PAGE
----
A primary in modern decision analysis is the treatment of multiple objectives. The question becomes one of value trade-offs in the social structure of varying interests. A formal decision analysis capable of handling such situations is a new entrant in the field of management technology.
The organizational goals depend very much on the character and type of organization, the philosophy of management, and environmental conditions. Profit maximization, which is regarded as the sole objective of the business firm, is one of the most widely accepted goals of management, but is not always the only goal. The various formal solution techniques that have been needed for decision analysis are concerned primarily with making the right selection from a set of alternatives. However, in recent years, the nature of major decision problems has changed drastically and the adequacy of many solution techniques has been questioned.
Goal programming is a special extension of linear programming which is capable of handling a decision problem with multiple goals and multiple sub-goals. Often goals, set by management are achievable only at the expense of other goals. In goal programming, instead of trying to maximize or minimize the objective criterion directly, as in linear programming, the deviations between goals and what can be achieved within the given set of constraints are minimized. Thus the objective function becomes the minimization of these deviations, based on the relative importance of priority assigned to them. The true value of goal programming lies its ability to solve problems involving multiple, conflicting goals according to the managerâ€™s priority, with a greater emphasis on â€˜satisfyingâ€™ rather than â€œmaximizingâ€.
Another extension of linear programming is in the solution of problems involving multiple objectives and is termed multiple objective linear programming. In this technique the ordering of the objectives is very crucial in obtaining the optimal solution. Forestry management, manpower allocation, water resource problems, and media selection problems in advertising are some of the areas in which the techniques mentioned above are being used.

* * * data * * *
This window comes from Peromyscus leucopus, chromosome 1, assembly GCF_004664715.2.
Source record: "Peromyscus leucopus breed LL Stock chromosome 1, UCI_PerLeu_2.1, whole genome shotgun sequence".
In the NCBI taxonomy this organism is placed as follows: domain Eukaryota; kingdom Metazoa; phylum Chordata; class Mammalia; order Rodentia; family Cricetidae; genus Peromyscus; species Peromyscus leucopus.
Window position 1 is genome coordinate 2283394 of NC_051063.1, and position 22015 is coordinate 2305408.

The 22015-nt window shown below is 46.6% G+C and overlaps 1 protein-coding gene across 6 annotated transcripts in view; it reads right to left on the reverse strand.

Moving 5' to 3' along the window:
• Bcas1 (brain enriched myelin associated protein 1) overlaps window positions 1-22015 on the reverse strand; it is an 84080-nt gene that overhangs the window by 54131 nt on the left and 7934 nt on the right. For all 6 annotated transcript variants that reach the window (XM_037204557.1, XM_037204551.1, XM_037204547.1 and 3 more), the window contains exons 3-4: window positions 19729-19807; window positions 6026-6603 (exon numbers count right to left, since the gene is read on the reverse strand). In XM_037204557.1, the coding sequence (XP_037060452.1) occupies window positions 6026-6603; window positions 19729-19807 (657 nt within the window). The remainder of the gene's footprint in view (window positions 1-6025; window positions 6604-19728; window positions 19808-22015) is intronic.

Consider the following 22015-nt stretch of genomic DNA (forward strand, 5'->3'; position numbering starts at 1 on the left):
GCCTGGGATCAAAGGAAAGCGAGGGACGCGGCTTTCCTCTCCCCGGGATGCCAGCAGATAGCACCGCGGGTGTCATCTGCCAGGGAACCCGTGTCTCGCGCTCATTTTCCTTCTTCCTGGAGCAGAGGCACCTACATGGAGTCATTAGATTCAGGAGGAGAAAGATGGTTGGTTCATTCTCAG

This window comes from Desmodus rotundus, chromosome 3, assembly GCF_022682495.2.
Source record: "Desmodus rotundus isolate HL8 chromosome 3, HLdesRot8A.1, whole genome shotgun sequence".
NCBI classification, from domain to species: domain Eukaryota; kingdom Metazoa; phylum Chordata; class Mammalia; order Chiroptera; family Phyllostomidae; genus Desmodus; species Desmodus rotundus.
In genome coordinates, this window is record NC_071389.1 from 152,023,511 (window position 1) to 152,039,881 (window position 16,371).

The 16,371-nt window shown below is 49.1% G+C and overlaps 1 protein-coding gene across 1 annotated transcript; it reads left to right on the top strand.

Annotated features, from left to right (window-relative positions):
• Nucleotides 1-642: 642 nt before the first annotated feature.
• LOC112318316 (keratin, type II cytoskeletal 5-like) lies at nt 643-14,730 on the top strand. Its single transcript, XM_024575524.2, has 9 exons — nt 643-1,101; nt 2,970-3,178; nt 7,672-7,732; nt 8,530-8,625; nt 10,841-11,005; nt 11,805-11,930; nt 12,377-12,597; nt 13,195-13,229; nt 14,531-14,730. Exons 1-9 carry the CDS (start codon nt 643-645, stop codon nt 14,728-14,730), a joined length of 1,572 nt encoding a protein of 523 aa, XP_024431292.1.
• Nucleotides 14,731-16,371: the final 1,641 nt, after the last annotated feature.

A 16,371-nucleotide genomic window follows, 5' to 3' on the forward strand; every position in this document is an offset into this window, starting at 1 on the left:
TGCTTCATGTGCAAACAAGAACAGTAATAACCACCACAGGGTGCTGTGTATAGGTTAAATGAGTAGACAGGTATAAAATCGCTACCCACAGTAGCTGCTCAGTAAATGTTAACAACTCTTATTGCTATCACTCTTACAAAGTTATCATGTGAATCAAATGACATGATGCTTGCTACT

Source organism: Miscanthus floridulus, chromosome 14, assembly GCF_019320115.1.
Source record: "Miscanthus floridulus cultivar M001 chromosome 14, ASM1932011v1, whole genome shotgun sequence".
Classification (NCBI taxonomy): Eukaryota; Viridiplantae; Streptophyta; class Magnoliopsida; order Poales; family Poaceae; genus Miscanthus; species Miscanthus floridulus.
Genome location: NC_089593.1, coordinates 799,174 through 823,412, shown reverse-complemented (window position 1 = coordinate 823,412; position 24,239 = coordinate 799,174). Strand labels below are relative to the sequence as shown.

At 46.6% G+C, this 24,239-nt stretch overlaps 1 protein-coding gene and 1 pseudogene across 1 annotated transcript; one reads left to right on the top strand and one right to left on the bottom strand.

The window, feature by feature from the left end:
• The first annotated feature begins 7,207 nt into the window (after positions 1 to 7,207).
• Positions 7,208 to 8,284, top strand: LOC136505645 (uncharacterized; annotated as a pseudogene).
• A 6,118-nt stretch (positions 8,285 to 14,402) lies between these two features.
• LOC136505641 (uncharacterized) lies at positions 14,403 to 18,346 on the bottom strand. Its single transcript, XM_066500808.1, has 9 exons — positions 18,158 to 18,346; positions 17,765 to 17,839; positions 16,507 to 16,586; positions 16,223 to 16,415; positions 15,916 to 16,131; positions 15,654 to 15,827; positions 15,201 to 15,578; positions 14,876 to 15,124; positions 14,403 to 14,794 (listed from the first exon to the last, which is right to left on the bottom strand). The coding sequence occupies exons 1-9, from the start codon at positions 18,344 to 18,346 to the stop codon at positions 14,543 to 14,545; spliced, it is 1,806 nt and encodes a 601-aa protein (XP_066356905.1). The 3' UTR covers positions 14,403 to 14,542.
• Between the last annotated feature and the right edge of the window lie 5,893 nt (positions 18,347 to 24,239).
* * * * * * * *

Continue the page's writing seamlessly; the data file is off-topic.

The goal of work improvement is the economizing of effort. The key to the attainment of this goal is an awareness of exactly what an operation involves, the details of what must be done, and an inquiring mind that searches for â€œthe best wayâ€.
The inquiring mind needs certain questions to guide its thinking. Four such questions have proved useful in all work improvement:
1. Can some elements of the work be eliminated? If there is any step that need not be done at all or any motion that is completely a wasted one, it should be eliminated.
2. Can some parts of the operation be combined? If two parts of an operation can be done jointly, combining them will improve it.
3. Can the sequence be changed? Anyone who has purchased disassembled furniture and has failed to follow the closed instruction will be especially conscious of failing to give proper consideration to sequence.
4. Can the operation be simplified? The simple way is usually the easiest, least expensive, and best way.
In using the four questions, it is mandatory to describe in detail exactly what is being done. One cannot improve an operation that one does not visualize and analyze.
Certain key ideas have helped guide though about work improvement. Use symmetrical motions which have corresponding size, shape, and relative position when viewed from the center. The numeral â€œ8â€ and the letter â€œSâ€ are symmetrical when divided by a horizontal line through the center. Opposite motions contribute to the balancing of members of the body. Ballistic motions in which movement is â€œfreeâ€ uncontrolled are best. Continuous curved motions require less effort. Rhythm, a term generally understood from its musical usage, is generally applicable in motion study. Momentum can help once an item is in motion. Gravity is a basic law of nature that is very beneficial to a worker if he finds out how it is to his advantage instead of having to fight it. The definite location for tools, materials, persons, and work in process is particularly important in planning the workplace.